Up next is City Of Girls by Elizabeth Gilbert which I have been waiting all stinking summer to read and I am so so excited. (It just came in from the library last week!) 20 Books left in my challenge which I feel pretty good about at the moment.

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My girls have a way of getting into mischief

To say that Little Women has had an impact on my life is a deep deep understatement.

Louisa May Alcott’s novel of sisterhood didn’t just influence me, it got into my insides when I was seven years old and I grew up around it, twisting my voice and personality to it. I’m a writer because of Jo March, I know I can always come home despite my differences from my family because of Amy March, I desire deep profound love because of Meg March and I cherish innocence because of Beth March.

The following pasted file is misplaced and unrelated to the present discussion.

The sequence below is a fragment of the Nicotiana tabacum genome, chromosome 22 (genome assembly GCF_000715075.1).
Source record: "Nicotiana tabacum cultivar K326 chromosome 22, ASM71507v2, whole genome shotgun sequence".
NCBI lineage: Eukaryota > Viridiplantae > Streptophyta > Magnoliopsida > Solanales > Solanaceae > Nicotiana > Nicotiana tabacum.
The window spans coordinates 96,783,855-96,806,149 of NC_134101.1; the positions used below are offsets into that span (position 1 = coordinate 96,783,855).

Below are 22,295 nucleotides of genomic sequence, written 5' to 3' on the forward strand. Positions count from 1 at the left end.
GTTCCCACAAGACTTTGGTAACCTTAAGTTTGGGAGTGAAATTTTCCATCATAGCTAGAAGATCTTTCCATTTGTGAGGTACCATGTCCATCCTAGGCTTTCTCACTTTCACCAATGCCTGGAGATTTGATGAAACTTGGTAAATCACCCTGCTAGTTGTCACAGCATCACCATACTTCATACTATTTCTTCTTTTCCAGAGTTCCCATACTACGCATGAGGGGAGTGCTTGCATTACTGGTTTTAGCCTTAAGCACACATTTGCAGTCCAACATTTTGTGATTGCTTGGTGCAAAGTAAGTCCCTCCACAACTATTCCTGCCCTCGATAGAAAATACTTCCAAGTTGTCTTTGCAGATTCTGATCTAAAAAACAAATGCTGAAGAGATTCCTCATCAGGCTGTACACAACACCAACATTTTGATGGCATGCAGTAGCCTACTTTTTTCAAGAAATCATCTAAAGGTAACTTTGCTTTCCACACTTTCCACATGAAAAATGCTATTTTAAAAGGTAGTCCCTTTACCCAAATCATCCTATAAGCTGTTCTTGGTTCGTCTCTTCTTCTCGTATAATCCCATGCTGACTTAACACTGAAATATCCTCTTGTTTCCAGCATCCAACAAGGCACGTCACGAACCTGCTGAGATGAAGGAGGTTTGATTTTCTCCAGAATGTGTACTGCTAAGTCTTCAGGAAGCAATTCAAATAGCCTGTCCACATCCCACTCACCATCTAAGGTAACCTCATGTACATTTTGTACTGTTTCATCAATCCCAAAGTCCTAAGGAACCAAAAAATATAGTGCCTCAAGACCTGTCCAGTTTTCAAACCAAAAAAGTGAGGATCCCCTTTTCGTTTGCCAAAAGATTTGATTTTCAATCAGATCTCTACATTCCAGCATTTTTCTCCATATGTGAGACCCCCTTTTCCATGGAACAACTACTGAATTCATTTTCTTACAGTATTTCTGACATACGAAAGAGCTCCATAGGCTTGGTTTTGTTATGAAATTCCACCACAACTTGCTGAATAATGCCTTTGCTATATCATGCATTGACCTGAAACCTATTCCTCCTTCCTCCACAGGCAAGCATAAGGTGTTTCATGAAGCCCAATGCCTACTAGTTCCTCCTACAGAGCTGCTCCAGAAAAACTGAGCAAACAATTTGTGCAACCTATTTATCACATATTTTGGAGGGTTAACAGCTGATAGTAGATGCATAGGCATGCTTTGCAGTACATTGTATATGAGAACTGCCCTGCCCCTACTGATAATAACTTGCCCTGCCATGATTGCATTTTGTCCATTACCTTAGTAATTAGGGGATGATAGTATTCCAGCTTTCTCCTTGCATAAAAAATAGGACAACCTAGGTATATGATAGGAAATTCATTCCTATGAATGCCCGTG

I’m not alone in this. Most women I know have their own profound connection to Little Women. Maybe because it was a story about girls that didn’t privilege romance (though it’s there), maybe because it’s always been there, I don’t know, but it’s a special story.

Watching nearly every woman I follow on social media lose their minds in the last few days over the Little Women trailer has been an incredible blessing. Also, after Ladybird, I’d trust Greta Gerwig to tell any story that resonates with me, since she told a story so close to mine so well.